Fonds im Fokus


08.09.2017 | 14:42

NN IP: Global growth remains robust

Global growth remains robust, but has stabilized for now. In emerging markets, business confidence data are solid.

It is now roughly one year ago that global growth embarked on a remarkable acceleration trend following nearly two years of steadily declining momentum. The main driver is the waxing and waning of a global disinflationary shock exerted by the combination of falling commodity prices and a sharp dollar appreciation.

This shock interacted negatively with the high level of private sector leverage in EM space as well as the reliance of some sectors (energy) and countries on the continuation of the level of commodity prices seen before the summer of 2014. Needless to say, there were the usual knock-on effects on other countries and sectors in the financial and real spheres of the global economy. What kept the vessel of global growth afloat in these times of turmoil were essentially two issues.

First of all, even though DM consumer savings rates increased somewhat, part of the increase in consumer purchasing power benefited the domestic service sectors which is by definition labour intensive. This kept the feedback loop between DM domestic demand and employment growth intact.

Secondly, DM central banks provided a strong put option against negative real economy and financial shocks, which put a floor under private sector confidence and risk appetite in financial markets. The re-acceleration in global growth began when commodity prices had recovered somewhat and the dollar had more or less stabilized. The most important feature was a strong upturn in global profit growth, which went hand-in-hand with strong rise in confidence. This mix finally ignited what had long been the missing part of private demand; i.e., capex spending.

The global output PMI is at the top of the range seen over the past years and global IP momentum remains pretty robust. In the end, the latter is of course underpinned by global retail sales and capex momentum. Here the message is one of stabilisation at a very decent pace. What’s more, absent any big shocks, this momentum is likely to carry itself forward in the next few months: the employment component of the global PMI remains on an upward trend, which suggests that consumers will continue to benefit from rising labour income growth, which should underpin consumer demand. Furthermore, new orders remain pretty strong, also in the manufacturing sector, which suggests capex demand maintains a decent momentum. This is also underlined by data on core durable goods orders and shipments, global capital goods imports as well as various business surveys.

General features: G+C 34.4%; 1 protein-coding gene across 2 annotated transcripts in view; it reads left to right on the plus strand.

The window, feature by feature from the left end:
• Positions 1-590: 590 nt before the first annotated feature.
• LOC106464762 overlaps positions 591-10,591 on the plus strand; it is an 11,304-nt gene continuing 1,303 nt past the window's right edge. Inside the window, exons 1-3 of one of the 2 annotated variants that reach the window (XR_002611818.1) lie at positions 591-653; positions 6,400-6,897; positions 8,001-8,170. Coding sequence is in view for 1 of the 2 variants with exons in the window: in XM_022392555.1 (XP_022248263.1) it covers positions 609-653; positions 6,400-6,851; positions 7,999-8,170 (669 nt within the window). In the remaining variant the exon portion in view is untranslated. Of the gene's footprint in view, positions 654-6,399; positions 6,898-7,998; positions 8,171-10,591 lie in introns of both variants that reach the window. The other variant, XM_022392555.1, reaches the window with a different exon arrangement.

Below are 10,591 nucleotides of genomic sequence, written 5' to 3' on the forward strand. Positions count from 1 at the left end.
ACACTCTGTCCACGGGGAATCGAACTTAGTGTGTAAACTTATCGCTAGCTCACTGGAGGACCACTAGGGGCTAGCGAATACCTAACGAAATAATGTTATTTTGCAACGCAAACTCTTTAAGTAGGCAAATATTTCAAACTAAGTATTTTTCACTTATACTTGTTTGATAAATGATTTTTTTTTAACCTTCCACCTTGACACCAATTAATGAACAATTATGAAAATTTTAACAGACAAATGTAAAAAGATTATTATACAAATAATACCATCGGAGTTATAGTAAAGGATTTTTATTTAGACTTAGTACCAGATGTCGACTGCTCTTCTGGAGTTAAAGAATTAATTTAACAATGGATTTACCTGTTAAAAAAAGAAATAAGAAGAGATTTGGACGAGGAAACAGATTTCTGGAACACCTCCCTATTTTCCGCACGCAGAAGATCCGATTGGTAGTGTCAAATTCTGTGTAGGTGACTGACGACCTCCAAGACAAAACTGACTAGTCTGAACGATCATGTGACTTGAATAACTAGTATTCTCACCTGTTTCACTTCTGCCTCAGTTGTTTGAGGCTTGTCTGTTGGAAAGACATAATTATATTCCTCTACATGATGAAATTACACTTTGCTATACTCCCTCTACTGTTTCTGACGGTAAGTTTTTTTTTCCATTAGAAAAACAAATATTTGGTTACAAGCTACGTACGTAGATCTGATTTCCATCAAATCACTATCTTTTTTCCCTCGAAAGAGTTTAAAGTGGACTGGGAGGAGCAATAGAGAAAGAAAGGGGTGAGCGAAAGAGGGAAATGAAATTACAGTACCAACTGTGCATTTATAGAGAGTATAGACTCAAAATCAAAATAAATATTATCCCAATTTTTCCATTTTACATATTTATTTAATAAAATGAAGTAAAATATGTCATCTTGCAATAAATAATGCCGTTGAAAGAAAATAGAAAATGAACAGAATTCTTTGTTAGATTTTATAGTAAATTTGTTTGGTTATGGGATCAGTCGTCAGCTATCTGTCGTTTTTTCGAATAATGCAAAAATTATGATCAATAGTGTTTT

Still, one important implication of the stabilisation of the global PMI and global growth momentum is that profit growth will come down from the giddy heights seen over the past year. This makes sense as profit growth can only increase through an increase in revenue growth and/or margin growth. Revenues are of course directly related to nominal GDP growth and this explains a fair part of the bonanza seen over the past year. Yet at the same time profit margin growth picked up as well, on the back of a combination of rising pricing power, an improvement in productivity growth and unit labour cost (ULC) growth which remained pretty subdued. Now that global GDP growth, and presumably also productivity growth, are hitting the ceiling, profit growth will come down but will probably remain positive unless there is a detrimental combination of strongly rising ULC growth in the face of sluggish pricing power. This is not beyond the realm of imagination but it is certainly not our base case, given the failure of wage growth to respond more strongly to slack.

In a sense it was the nexus between accelerating profit growth, rising business confidence and rising capex and labour demand that pushed global growth towards the ceiling. Hence, a sustained and clear push above the ceiling, if it happens, will rest on this nexus becoming stronger. In the foreseeable future, the base case is that growth will not break the ceiling but remain close to it at the same time. The “not breaking the ceiling” hypothesis rests on the aforementioned slowdown in profit growth which, in turn, is driven by the view that for now the cyclical rebound in productivity growth has mostly run its course while pricing power will not surge ahead. After all, core inflation rates in DM space remain remarkably low and PPI inflation rates seem to be rolling over. At the same time we should see some very moderate increase in wage growth, especially in the US and Japan. The slowdown in profit growth goes hand-in-hand with a stabilisation in DM business confidence since the start of the year which indeed suggests that corporate spending momentum should remain robust but will not accelerate further. At the same time our view that growth will not falter rests to a large extent on the fact that growth is more broad-based than at any time since 2008. This certainly holds across sectors but also across countries, which probably explains why global trade has bounced back so strongly over the past year. Finally, both consumer demand and capex are currently rising strongly, which means the risks to fiscal policy are somewhat on the side of easing, suggesting that growth is also broad-based across demand components.